SAO PAULO (AP) – Katia Sastre was on her way to school with her 7-year-old child in the violent town of Susano, near Sao Paulo, when she saw a young man shooting a gun at other parents at the school entrance.
Within seconds, he pulled the .38 special he had taken in his bag.
The three shots fired by the outgoing police officer killed the Magi that morning in May 2018, beginning his transformation into a beacon for the weaker weapons control champions. Security camera footage won medals, a social media star, and a congressional run on the same Conservative channel that lifted pro-gun legislator Air Bolsonaro from the sidelines to the presidency.
Now a lawmaker himself, he supports Bolsonaro supplying firearms to any Brazilian who wants one, rejecting public security experts’ concerns about the president’s four recently issued decrees on weapons. They will take effect next month until Congress or the courts intervene.
“Brazilians want to protect themselves because they feel insecure about crime,” Sastre told the Associated Press, blaming the 2003 disarmament law on the escalation of violence in Brazil, which killed more than 65,000 people. “The weapons used in those murders were not in the hands of the citizens”; “They came illegally from traffickers.”
Sastre is a minority of Brazilians, almost three-quarters of whom want to enact stricter gun laws, according to a recent poll. However, the unpopular offer is one of Bolsonaro’s top priorities for deploying his recently replenished political capital, and in the worst of the Brazilian epidemic, some 1,800 people die every day.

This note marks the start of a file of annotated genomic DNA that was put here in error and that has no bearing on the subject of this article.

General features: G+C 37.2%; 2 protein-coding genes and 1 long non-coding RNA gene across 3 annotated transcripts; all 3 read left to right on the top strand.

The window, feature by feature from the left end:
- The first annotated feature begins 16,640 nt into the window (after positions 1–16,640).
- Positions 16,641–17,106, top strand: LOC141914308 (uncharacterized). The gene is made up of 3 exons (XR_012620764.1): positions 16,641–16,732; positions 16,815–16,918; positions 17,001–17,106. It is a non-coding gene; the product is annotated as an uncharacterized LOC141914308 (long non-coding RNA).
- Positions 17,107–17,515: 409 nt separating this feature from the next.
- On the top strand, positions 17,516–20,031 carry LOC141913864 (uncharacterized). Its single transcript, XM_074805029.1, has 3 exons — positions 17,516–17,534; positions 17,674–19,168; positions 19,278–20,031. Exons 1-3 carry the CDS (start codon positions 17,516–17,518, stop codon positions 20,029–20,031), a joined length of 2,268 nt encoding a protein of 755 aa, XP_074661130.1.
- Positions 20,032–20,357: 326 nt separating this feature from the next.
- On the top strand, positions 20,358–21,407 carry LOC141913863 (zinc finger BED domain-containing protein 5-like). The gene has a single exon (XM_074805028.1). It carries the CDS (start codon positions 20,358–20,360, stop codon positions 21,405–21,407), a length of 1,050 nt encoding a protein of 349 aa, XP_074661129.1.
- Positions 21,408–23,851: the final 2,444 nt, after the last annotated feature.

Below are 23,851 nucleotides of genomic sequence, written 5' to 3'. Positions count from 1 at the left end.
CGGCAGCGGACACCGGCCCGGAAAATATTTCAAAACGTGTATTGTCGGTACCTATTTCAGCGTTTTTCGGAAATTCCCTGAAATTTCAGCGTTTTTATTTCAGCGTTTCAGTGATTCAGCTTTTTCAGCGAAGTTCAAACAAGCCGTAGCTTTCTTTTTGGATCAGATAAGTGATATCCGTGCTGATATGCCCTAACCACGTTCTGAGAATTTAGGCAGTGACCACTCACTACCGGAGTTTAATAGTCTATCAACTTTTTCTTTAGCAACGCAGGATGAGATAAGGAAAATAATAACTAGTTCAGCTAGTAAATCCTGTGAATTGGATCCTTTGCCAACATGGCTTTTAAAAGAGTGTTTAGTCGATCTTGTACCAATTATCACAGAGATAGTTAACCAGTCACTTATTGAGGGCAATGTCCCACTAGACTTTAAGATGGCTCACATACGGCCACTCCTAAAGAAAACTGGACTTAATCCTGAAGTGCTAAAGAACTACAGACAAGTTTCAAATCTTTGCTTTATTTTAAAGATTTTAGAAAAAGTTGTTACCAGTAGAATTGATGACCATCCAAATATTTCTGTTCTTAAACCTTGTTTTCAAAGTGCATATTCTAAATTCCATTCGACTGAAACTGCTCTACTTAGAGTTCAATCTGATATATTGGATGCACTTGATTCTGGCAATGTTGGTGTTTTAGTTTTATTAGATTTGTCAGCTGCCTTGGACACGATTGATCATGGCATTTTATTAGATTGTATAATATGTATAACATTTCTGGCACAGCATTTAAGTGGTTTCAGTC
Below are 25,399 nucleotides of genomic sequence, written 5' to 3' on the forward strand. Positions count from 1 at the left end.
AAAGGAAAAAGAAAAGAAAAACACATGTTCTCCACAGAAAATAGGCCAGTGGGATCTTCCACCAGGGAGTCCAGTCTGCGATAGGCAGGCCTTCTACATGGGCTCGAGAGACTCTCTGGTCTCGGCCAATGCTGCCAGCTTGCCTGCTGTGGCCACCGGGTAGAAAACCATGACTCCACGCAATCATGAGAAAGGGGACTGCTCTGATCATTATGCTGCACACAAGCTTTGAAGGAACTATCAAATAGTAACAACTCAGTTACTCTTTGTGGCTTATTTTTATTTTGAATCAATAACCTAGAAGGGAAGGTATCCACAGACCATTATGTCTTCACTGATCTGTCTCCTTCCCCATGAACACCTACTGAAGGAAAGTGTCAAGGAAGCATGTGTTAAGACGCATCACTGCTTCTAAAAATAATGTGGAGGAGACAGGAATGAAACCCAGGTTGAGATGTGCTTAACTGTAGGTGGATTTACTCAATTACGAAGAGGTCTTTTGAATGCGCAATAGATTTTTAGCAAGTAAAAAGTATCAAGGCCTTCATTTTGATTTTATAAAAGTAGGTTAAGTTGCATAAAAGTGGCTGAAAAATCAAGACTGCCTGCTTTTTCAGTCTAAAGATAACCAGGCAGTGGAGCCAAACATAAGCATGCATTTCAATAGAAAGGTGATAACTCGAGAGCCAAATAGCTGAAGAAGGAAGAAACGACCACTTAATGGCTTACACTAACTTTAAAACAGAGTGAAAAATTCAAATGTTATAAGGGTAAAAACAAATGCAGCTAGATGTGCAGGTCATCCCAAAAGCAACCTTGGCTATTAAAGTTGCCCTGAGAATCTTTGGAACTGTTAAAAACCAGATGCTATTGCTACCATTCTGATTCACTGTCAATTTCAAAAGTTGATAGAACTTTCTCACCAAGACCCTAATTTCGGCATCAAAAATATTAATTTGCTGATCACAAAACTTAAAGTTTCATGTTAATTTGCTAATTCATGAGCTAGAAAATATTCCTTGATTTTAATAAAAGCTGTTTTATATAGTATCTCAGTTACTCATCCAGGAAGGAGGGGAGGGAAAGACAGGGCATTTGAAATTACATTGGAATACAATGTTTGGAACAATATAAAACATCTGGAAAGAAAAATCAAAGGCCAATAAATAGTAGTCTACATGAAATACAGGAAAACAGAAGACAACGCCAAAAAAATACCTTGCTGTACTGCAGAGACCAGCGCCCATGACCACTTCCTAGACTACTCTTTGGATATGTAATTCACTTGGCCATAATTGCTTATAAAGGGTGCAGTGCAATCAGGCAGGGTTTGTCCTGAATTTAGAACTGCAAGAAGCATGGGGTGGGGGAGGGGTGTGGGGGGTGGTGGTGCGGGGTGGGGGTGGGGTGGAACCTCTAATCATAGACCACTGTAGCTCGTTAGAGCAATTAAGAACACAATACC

– Anti-Yenik activists, the former Minister of Defense, former high-ranking police officers, including the former Secretary of National Security, warn that the decrees will only increase the number of bodies.
The two most controversial decrees will increase the number of weapons that the average Brazilian can have, from six to currently four, allowing them to carry two at a time. The police, the main supporters of the president, may have eight firearms if the orders are carried out.
Ilona Sabo, director of the igarape Institute for Security in Rio de Janeiro, has been pushed back by Bolsonaro’s attempts to get more weapons from the Brazilians. Nominated for the National Security Council, he faced a flood of threats from Bolsonaro devotees and was forced to flee the country. From abroad, he urges lawmakers and the country’s Supreme Court to overturn the measures.
Court judges are expected to rule on the first of at least 10 of the challenges in a few weeks.
“Those decrees have no technical substantiation. “It is obvious that they are tightening the police; they may eventually contribute to criminal organizations,” Sabo said.
The death toll from gunshot wounds increased by 6% per year from 1980 to 2003, when the Disarmament Act was passed. After that, the index fell by 0.9% until 2018, when it was fully implemented, according to the IPEA State Atlas of Violence Research Institute. “It shows that fewer weapons means fewer deaths,” Sabo said.
And although the killings have risen to 2017, they fell in 2018 before any measures to ease gun control.
Bolsonaro’s pro-gun stance was the trademark of his legislator for seven terms. In July 2018, he shocked opponents by teaching a young child how to make the finger gun mark representing his presidential campaign.
When he took office in January 2019, a man could have had two weapons, but he had to go through a difficult process, checking the criminal case, employment, psychological and physical fitness, as he wrote in a statement explaining the need for weapons.
The decrees, passed in May 2019, allowed rural landowners to carry weapons over their property, increase annual arms allocations, and allow registered shooters and hunters to move weapons from their homes to the borders.
Last month, the Igarape Institute and the Sou da Paz Institute for the Study of Violence said Brazilians had nearly 1.2 million legal weapons in their possession, up 65% from the previous month of Bolsonaro’s tenure.